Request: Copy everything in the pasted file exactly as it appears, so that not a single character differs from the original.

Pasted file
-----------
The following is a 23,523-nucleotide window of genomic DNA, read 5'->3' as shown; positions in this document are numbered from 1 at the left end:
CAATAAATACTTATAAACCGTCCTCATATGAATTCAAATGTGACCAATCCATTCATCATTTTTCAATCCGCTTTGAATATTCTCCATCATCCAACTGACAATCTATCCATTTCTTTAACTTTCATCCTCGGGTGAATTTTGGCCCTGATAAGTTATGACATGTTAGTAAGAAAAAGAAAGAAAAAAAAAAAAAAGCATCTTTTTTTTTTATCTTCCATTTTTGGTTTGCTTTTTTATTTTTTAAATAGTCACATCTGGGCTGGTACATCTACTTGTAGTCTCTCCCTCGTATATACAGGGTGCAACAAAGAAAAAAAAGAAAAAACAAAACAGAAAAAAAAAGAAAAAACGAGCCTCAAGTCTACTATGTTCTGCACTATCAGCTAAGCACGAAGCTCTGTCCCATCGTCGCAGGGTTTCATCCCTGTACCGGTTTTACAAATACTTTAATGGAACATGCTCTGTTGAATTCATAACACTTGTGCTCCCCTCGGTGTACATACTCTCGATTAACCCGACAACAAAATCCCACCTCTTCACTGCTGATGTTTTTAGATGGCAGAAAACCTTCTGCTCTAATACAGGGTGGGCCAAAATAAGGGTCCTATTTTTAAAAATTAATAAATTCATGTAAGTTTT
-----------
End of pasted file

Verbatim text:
The following is a 23,523-nucleotide window of genomic DNA, read 5'->3' as shown; positions in this document are numbered from 1 at the left end:
CAATAAATACTTATAAACCGTCCTCATATGAATTCAAATGTGACCAATCCATTCATCATTTTTCAATCCGCTTTGAATATTCTCCATCATCCAACTGACAATCTATCCATTTCTTTAACTTTCATCCTCGGGTGAATTTTGGCCCTGATAAGTTATGACATGTTAGTAAGAAAAAGAAAGAAAAAAAAAAAAAAGCATCTTTTTTTTTTATCTTCCATTTTTGGTTTGCTTTTTTATTTTTTAAATAGTCACATCTGGGCTGGTACATCTACTTGTAGTCTCTCCCTCGTATATACAGGGTGCAACAAAGAAAAAAAAGAAAAAACAAAACAGAAAAAAAAAGAAAAAACGAGCCTCAAGTCTACTATGTTCTGCACTATCAGCTAAGCACGAAGCTCTGTCCCATCGTCGCAGGGTTTCATCCCTGTACCGGTTTTACAAATACTTTAATGGAACATGCTCTGTTGAATTCATAACACTTGTGCTCCCCTCGGTGTACATACTCTCGATTAACCCGACAACAAAATCCCACCTCTTCACTGCTGATGTTTTTAGATGGCAGAAAACCTTCTGCTCTAATACAGGGTGGGCCAAAATAAGGGTCCTATTTTTAAAAATTAATAAATTCATGTAAGTTTT